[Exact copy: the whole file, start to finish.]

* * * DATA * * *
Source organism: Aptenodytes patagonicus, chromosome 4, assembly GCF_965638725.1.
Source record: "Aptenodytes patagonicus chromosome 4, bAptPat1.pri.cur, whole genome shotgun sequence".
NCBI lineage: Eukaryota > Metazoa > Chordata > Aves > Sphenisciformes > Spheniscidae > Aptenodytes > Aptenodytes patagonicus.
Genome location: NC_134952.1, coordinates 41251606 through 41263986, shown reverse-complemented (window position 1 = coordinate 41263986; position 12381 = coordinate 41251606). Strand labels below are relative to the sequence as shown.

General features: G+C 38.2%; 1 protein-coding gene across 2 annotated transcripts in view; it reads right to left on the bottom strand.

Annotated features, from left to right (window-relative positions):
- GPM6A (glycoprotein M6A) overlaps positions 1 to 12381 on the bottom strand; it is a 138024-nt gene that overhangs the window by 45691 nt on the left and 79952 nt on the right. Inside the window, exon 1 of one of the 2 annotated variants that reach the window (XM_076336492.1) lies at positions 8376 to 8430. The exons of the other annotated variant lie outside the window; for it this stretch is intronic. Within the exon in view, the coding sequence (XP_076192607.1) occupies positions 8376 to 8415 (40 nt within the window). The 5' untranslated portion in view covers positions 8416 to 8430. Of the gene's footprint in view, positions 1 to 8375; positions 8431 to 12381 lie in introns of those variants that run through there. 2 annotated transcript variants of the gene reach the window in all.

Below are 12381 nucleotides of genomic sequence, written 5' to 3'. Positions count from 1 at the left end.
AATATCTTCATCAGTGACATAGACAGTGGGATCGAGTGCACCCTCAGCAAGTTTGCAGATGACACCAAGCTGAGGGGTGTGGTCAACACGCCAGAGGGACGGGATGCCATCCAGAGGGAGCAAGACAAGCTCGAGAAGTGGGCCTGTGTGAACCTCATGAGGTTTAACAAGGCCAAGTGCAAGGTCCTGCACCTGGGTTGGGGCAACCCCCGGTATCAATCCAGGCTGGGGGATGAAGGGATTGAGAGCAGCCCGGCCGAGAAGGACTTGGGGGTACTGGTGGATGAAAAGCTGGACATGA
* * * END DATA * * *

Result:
Source organism: Aptenodytes patagonicus, chromosome 4, assembly GCF_965638725.1.
Source record: "Aptenodytes patagonicus chromosome 4, bAptPat1.pri.cur, whole genome shotgun sequence".
NCBI lineage: Eukaryota > Metazoa > Chordata > Aves > Sphenisciformes > Spheniscidae > Aptenodytes > Aptenodytes patagonicus.
Genome location: NC_134952.1, coordinates 41251606 through 41263986, shown reverse-complemented (window position 1 = coordinate 41263986; position 12381 = coordinate 41251606). Strand labels below are relative to the sequence as shown.

General features: G+C 38.2%; 1 protein-coding gene across 2 annotated transcripts in view; it reads right to left on the bottom strand.

Annotated features, from left to right (window-relative positions):
- GPM6A (glycoprotein M6A) overlaps positions 1 to 12381 on the bottom strand; it is a 138024-nt gene that overhangs the window by 45691 nt on the left and 79952 nt on the right. Inside the window, exon 1 of one of the 2 annotated variants that reach the window (XM_076336492.1) lies at positions 8376 to 8430. The exons of the other annotated variant lie outside the window; for it this stretch is intronic. Within the exon in view, the coding sequence (XP_076192607.1) occupies positions 8376 to 8415 (40 nt within the window). The 5' untranslated portion in view covers positions 8416 to 8430. Of the gene's footprint in view, positions 1 to 8375; positions 8431 to 12381 lie in introns of those variants that run through there. 2 annotated transcript variants of the gene reach the window in all.

Below are 12381 nucleotides of genomic sequence, written 5' to 3'. Positions count from 1 at the left end.
AATATCTTCATCAGTGACATAGACAGTGGGATCGAGTGCACCCTCAGCAAGTTTGCAGATGACACCAAGCTGAGGGGTGTGGTCAACACGCCAGAGGGACGGGATGCCATCCAGAGGGAGCAAGACAAGCTCGAGAAGTGGGCCTGTGTGAACCTCATGAGGTTTAACAAGGCCAAGTGCAAGGTCCTGCACCTGGGTTGGGGCAACCCCCGGTATCAATCCAGGCTGGGGGATGAAGGGATTGAGAGCAGCCCGGCCGAGAAGGACTTGGGGGTACTGGTGGATGAAAAGCTGGACATGA